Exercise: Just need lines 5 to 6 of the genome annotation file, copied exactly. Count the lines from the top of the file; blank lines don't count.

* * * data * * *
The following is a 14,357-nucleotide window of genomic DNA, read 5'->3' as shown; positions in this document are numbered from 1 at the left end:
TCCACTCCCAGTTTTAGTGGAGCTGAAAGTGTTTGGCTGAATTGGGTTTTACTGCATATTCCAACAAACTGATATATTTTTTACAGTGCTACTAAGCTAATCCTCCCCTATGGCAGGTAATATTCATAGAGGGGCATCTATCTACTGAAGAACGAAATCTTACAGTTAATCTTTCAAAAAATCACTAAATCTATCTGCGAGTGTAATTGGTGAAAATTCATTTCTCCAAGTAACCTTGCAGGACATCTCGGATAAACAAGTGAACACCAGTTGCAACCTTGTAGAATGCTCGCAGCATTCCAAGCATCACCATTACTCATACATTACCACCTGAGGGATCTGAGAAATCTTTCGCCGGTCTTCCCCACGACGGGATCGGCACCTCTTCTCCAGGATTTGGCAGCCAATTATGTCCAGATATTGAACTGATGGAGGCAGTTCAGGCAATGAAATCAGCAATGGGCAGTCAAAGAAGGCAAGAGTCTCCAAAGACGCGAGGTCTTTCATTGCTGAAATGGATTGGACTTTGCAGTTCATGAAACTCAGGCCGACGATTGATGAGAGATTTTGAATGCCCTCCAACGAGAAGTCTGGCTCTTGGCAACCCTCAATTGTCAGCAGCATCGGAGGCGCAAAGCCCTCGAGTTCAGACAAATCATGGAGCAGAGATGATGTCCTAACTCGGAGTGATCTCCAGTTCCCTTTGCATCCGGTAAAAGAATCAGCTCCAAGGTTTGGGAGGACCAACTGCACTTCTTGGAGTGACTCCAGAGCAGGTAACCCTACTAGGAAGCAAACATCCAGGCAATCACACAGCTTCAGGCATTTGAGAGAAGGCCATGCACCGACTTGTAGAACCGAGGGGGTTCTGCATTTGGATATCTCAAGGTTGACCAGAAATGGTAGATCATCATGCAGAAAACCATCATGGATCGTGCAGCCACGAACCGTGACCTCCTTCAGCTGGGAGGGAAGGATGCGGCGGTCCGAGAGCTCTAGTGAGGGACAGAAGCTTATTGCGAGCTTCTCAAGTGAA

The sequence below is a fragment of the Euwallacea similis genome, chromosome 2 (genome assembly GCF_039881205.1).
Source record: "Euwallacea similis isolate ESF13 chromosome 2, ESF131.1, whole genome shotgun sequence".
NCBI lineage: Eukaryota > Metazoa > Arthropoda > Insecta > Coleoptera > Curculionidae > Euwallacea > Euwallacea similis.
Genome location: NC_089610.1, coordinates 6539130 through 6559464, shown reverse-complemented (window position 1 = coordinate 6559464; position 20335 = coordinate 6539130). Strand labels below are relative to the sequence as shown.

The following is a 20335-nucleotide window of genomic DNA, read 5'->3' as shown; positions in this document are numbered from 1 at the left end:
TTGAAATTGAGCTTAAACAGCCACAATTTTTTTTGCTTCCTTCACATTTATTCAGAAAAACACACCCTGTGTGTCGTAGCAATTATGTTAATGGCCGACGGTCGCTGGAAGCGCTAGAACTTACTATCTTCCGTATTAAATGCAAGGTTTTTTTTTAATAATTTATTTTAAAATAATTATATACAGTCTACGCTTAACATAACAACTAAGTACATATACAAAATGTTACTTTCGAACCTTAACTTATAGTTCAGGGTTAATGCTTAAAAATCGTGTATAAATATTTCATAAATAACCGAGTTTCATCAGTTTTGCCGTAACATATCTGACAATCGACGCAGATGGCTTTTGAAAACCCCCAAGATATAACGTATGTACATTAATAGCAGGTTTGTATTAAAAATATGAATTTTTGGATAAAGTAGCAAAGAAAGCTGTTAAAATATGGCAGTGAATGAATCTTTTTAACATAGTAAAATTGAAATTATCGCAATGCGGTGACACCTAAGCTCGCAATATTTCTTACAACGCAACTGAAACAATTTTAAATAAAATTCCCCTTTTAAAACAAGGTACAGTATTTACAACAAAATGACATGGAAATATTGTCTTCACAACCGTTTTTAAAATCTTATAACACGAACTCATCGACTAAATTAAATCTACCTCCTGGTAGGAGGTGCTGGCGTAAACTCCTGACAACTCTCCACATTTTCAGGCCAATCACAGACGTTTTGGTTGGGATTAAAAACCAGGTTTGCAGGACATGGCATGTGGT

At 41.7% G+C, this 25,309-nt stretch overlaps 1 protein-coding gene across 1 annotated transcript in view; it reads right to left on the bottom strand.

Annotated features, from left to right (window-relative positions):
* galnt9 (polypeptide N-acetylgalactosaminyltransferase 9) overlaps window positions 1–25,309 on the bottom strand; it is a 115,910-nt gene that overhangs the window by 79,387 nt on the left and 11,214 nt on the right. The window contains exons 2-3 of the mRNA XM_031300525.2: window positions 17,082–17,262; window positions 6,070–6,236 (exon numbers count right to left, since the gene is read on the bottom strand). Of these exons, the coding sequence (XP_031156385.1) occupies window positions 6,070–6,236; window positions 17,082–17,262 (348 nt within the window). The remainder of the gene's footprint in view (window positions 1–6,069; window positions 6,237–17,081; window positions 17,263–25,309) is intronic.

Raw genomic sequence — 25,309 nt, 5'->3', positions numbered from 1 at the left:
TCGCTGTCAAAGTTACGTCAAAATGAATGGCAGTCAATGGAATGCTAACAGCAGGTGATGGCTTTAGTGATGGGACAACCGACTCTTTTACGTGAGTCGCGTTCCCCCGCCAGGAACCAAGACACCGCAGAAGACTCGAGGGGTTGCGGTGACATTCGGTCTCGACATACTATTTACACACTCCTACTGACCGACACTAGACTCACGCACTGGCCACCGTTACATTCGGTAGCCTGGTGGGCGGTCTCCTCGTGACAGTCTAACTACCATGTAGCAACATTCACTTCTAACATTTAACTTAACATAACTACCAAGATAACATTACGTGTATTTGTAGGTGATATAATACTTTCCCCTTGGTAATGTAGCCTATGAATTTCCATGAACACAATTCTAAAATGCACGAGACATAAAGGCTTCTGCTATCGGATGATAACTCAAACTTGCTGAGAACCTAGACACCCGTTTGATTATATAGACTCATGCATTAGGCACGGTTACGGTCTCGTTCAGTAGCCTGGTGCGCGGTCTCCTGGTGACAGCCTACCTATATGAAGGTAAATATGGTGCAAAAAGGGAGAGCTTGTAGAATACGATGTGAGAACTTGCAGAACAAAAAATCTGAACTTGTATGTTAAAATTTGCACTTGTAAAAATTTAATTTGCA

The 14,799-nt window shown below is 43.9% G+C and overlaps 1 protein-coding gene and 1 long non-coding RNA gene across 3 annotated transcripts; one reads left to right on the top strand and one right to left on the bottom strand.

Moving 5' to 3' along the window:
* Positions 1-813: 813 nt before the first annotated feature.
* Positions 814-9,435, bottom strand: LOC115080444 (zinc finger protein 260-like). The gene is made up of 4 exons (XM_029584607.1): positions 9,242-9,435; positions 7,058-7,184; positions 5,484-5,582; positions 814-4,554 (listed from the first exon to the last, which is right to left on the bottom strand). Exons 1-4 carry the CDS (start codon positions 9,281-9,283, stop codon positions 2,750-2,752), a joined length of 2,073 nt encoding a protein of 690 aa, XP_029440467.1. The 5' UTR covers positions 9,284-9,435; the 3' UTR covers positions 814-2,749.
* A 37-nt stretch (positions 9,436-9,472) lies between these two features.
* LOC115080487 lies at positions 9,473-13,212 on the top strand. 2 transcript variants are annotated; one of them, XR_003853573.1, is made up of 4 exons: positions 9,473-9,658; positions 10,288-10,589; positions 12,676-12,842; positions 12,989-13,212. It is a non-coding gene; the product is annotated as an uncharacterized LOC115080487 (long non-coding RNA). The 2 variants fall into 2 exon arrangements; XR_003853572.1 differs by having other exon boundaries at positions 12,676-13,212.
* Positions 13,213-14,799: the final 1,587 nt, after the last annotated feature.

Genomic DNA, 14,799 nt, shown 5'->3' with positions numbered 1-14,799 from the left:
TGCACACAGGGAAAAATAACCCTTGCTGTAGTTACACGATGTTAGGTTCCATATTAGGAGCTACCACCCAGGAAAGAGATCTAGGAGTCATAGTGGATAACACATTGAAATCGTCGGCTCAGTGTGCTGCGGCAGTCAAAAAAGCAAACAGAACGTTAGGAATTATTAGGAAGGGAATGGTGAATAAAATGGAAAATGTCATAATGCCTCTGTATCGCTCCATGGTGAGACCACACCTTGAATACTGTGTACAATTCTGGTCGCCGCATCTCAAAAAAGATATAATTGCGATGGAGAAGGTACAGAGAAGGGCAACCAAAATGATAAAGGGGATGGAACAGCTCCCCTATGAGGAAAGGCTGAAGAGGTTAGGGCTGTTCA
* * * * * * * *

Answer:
NCBI lineage: Eukaryota > Metazoa > Arthropoda > Insecta > Coleoptera > Curculionidae > Euwallacea > Euwallacea similis.
Genome location: NC_089610.1, coordinates 6539130 through 6559464, shown reverse-complemented (window position 1 = coordinate 6559464; position 20335 = coordinate 6539130). Strand labels below are relative to the sequence as shown.